Monday, June 20, 2005

Screen distractions

Participants in the Transliteracies conference this past weekend were

invited to participate in an experiment in the social practice of conference-going by using the “comments” section of the Roundtable 3 page to post reflections, questions, or reactions in real time during the roundtable conversation. While these comments will not be displayed on the screen simultaneously with the roundtable conversation (because it would be distracting), they will be shown during the question-and-answer period.

As part of that thread of comments, Anne Balsamo reports that some classes at USC encourage just this kind of distraction:

Courses in the Interactive Media Division at USC use this system as “heckle screens”....where students are allowed, and in fact, encouraged to post, google,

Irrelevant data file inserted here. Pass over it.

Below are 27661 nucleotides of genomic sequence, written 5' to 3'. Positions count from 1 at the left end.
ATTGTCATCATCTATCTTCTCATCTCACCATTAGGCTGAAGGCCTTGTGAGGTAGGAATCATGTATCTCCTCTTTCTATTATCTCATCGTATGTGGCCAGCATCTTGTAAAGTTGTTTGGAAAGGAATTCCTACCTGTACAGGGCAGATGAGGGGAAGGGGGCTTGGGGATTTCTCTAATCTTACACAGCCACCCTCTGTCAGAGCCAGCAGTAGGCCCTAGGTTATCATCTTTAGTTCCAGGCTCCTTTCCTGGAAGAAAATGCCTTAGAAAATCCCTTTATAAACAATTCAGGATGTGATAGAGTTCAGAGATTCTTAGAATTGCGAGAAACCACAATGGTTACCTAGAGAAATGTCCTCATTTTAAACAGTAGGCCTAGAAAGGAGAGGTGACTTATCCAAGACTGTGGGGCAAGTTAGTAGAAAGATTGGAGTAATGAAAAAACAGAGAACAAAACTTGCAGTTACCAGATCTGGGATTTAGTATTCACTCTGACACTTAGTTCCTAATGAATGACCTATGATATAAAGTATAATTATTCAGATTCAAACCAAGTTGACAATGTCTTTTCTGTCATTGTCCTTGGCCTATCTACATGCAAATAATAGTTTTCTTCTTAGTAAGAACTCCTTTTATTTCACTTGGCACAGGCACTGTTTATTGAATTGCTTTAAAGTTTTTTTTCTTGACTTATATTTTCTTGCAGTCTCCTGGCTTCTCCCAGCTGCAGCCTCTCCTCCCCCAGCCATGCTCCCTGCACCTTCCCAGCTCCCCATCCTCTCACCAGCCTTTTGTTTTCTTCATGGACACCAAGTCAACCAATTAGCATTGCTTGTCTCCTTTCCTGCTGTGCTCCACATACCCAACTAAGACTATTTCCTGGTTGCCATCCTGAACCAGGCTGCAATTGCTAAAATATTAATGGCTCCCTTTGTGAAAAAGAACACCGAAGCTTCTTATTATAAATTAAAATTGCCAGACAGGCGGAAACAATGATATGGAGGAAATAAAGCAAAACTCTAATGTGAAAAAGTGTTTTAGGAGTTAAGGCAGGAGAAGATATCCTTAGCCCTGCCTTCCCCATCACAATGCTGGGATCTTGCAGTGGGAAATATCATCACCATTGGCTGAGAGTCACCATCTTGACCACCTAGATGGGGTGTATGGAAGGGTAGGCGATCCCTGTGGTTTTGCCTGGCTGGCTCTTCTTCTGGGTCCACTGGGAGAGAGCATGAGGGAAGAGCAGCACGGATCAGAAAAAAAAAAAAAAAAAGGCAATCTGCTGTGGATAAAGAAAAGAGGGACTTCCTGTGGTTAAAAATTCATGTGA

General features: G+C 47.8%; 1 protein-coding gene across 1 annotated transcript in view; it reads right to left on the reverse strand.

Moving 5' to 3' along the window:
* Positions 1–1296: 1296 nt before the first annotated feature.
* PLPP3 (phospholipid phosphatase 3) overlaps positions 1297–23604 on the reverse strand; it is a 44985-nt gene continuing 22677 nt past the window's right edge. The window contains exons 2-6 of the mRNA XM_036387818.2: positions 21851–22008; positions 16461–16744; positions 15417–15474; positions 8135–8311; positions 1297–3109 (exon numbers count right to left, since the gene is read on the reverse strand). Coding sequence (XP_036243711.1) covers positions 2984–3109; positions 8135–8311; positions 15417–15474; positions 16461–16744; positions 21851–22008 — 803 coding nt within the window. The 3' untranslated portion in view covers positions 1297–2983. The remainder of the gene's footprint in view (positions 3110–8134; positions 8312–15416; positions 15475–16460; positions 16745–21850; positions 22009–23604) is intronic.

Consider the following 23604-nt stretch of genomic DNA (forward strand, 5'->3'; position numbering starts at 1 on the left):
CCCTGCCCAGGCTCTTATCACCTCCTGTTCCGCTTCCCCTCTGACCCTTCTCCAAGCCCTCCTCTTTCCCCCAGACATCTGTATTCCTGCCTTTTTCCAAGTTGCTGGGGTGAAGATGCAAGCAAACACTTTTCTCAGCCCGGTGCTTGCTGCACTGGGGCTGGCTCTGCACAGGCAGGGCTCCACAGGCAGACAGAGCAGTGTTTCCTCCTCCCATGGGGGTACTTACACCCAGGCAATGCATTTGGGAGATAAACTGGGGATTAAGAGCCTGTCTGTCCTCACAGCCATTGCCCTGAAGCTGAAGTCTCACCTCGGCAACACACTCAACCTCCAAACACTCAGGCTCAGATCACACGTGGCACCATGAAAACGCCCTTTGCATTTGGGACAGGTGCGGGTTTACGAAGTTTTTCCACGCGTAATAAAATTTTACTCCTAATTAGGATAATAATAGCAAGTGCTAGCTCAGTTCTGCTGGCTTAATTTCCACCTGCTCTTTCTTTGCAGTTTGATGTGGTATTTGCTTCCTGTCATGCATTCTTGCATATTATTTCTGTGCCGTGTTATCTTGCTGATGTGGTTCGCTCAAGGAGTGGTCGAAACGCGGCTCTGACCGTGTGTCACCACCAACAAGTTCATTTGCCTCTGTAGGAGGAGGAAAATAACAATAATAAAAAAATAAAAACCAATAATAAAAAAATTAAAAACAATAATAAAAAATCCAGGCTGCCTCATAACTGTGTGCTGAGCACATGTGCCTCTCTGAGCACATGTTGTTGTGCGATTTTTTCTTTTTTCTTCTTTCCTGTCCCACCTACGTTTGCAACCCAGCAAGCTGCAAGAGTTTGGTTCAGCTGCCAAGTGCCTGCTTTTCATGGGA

surf during classes, including during lecture time. the “behind-the-back” heckling is projected onto screens on every wall in the room.
Several conference participants, including Balsamo, went on to call for their comments to be projected, though apparently that didn't happen.

At any rate, I find the making visible of what people are "doing" during class--and thus actually making it part of the whole texture of the class--very intriguing. It's all there, anyway, so why not make it obvious instead of discrete? Why not see what happens if all that extra media gets stirred up into the basic trajectory that the instructor brings to the class?

But, as Tara McPherson notes, that all comes with a certain amount of panoptic pressure, too. If you know whatever is on your screen could end up being projected for the whole class, well, that's probably going to lead to some self-censoring, isn't it?

Still, it's attractive. Why not make use of the creative way that minds wander, to see what that wandering can add to the class?

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